Trucking Biz Buzz

OOIDA offers Truck to Success business class March 12-14

Have you toyed with the idea of becoming an owner-operator but aren’t quite sure where to start? Not to worry. Truck to Success, OOIDA’s business education training, is a 2½-day intensive training for those ready to take their first steps toward becoming an owner-operator.

Truck to Success is scheduled for March 12-14 at the Courtyard by Marriott in Blue Springs, Mo. The class features true trucking experts who have worked and do work for the largest trucking association dedicated to helping drivers in all areas be successful. The training consists of expert trainers and interaction among participants. Some homework is required for full participation.

The training is designed to follow a logical path of information on the transition from a company driver to an independent contractor. Topics include:

  • Developing a business plan that works for you.
  • Buying a new or used truck.
  • Equipment financing.
  • Insurance.
  • Pros and cons of running under your own authority or leasing on to a carrier.
  • New entrant safety audits and compliance reviews.
  • Drug and alcohol testing requirements.
  • Permits and licensing.
  • Taxes and business structures.
  • Brokers and factoring.
  • Current issues affecting the industry.

Registration is open to anyone – you do not have to be a member of OOIDA to participate in the classes. The cost is $495 per person and that includes breakfast, lunch and snacks. Lodging is not included. However, participants can book a room at the Courtyard by Marriott and receive OOIDA’s corporate rate. Participants who register before Feb. 1 will receive a year’s membership for free.

To register, visit

Volvo becomes fourth truck manufacturer recalling trucks for Cummins engine issue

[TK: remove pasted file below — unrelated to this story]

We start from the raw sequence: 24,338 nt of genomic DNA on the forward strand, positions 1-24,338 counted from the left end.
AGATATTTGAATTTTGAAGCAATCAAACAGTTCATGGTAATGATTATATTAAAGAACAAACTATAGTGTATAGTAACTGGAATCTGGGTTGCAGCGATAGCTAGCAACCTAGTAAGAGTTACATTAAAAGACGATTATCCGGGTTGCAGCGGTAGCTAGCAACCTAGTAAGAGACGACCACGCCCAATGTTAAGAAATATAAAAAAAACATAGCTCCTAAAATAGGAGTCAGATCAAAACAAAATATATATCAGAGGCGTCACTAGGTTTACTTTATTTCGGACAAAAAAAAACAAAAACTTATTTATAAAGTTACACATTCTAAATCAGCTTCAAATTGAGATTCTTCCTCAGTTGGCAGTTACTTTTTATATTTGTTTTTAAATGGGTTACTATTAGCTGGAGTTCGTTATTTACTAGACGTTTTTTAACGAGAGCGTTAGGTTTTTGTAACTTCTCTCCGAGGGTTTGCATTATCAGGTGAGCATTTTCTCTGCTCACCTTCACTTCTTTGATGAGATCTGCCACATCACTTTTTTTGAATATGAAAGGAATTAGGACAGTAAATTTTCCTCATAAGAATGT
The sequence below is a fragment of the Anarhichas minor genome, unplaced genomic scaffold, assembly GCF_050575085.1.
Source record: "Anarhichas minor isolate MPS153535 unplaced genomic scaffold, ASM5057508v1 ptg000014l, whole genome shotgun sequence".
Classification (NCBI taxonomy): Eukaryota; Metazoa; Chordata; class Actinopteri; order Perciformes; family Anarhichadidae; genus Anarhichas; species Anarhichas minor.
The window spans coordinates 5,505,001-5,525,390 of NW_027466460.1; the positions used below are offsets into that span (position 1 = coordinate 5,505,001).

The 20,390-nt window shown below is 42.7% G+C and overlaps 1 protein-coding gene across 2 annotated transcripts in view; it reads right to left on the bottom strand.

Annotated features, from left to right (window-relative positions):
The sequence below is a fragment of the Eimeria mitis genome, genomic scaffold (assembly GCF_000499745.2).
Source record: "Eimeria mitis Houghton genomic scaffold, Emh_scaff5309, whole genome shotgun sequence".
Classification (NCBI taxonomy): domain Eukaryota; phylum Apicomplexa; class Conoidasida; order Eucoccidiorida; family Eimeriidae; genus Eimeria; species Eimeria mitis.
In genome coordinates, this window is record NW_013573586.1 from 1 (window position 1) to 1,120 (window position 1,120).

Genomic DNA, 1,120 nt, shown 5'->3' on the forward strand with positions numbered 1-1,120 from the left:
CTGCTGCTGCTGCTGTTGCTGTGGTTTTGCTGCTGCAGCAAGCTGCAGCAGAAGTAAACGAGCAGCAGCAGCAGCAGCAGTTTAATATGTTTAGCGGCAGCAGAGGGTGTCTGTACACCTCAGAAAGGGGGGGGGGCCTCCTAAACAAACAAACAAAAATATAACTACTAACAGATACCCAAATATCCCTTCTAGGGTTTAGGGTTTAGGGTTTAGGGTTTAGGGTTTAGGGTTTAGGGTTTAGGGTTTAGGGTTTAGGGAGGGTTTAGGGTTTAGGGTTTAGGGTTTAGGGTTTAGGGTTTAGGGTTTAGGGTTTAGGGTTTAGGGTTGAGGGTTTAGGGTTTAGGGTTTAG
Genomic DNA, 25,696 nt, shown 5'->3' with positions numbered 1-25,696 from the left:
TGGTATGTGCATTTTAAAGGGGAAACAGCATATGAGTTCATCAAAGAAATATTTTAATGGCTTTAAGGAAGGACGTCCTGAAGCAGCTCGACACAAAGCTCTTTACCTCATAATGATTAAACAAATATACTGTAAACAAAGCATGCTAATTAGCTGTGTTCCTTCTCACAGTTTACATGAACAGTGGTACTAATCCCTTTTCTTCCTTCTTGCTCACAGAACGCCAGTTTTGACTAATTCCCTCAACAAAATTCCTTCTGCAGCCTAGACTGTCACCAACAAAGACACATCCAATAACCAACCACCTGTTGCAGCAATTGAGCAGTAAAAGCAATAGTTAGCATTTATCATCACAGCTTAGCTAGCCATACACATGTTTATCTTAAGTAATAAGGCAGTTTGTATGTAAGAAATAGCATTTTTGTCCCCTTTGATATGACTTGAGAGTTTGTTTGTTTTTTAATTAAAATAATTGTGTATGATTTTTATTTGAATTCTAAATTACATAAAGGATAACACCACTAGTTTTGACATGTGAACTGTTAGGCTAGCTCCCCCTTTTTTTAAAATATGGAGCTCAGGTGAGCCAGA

Volvo Trucks North America is recalling more than 3,000 VNL trucks for an issue related to a potential fuel line burst. This is the same defect that led Paccar, Daimler Trucks North America and Navistar to recall approximately 80,000 trucks.

More specifically, Volvo is recalling 3,138 VNL trucks model year 2016-19 and equipped with Cummins ISX15 or X15 diesel engines. In certain driving conditions, such as on a long down-hill grade, the fuel line may burst if the fuel pump cooling circuit screen becomes restricted, according to NHTSA.

Consequently, fuel may leak onto the road resulting in a roadway hazard for other motorists. The engine may also stall without warning, resulting in the vehicle's inability to restart, increasing the risk of a crash.

Owners will be notified by Cummins. Dealers will replace the single-screen filter banjo bolt with a dual-screen filter banjo bolt at no charge. Recalls are scheduled to begin on Oct. 31. For questions, call Volvo customer service at 800-528-6586 with Volvo’s recall number RVXX1802. NHTSA’s recall number is 18V-668.

Just the day before Volvo’s recall, Paccar issued a similar recall over the same defect for nearly 50,000 of its trucks. In August, the same recall was issued for 4,500 Freightliner/Western Star trucks and more than 26,000 International trucks.

Paccar recalls nearly 50,000 trucks with Cummins engines for fuel line issue

Paccar is recalling tens of thousands of Kenworth and Peterbilt trucks for an issue related to a potential fuel line burst, according to National Highway Traffic Safety Administration recall documents.